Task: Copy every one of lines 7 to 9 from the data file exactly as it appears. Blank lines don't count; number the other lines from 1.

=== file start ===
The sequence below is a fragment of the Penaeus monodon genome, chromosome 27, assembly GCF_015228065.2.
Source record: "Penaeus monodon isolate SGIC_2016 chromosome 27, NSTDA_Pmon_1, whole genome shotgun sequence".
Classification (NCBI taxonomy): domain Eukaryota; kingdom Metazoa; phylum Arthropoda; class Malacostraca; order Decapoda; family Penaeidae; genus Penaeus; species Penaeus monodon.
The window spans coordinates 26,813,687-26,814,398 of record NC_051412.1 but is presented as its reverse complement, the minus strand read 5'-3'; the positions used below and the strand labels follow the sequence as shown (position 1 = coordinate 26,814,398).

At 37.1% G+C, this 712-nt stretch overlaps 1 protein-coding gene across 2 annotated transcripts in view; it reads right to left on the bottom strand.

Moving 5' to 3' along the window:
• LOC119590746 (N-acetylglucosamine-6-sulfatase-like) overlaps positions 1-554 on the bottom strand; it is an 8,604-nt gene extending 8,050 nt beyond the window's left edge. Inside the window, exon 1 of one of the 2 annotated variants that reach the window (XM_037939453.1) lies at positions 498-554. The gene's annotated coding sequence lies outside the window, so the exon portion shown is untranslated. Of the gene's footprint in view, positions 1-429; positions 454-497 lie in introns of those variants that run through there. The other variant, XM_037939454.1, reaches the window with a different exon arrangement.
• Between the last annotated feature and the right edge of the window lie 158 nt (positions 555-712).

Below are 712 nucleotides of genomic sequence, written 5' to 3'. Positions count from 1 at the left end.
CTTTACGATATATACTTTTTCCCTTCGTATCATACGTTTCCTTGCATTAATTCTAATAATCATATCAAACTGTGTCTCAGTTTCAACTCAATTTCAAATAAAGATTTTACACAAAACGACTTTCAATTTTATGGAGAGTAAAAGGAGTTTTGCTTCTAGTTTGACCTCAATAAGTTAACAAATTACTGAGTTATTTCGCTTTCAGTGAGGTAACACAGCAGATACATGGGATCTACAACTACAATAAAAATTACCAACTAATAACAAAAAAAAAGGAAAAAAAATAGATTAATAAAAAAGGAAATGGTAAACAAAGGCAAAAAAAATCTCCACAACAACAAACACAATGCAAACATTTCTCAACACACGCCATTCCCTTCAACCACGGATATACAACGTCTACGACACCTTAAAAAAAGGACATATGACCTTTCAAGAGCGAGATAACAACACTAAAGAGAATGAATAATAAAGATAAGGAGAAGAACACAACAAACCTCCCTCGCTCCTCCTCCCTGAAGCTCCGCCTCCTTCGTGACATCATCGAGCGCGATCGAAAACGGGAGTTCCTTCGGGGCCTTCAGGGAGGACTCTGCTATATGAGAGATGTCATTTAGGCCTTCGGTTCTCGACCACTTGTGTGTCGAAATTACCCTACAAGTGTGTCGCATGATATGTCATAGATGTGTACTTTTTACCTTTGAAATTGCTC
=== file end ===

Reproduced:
• LOC119590746 (N-acetylglucosamine-6-sulfatase-like) overlaps positions 1-554 on the bottom strand; it is an 8,604-nt gene extending 8,050 nt beyond the window's left edge. Inside the window, exon 1 of one of the 2 annotated variants that reach the window (XM_037939453.1) lies at positions 498-554. The gene's annotated coding sequence lies outside the window, so the exon portion shown is untranslated. Of the gene's footprint in view, positions 1-429; positions 454-497 lie in introns of those variants that run through there. The other variant, XM_037939454.1, reaches the window with a different exon arrangement.
• Between the last annotated feature and the right edge of the window lie 158 nt (positions 555-712).

Below are 712 nucleotides of genomic sequence, written 5' to 3'. Positions count from 1 at the left end.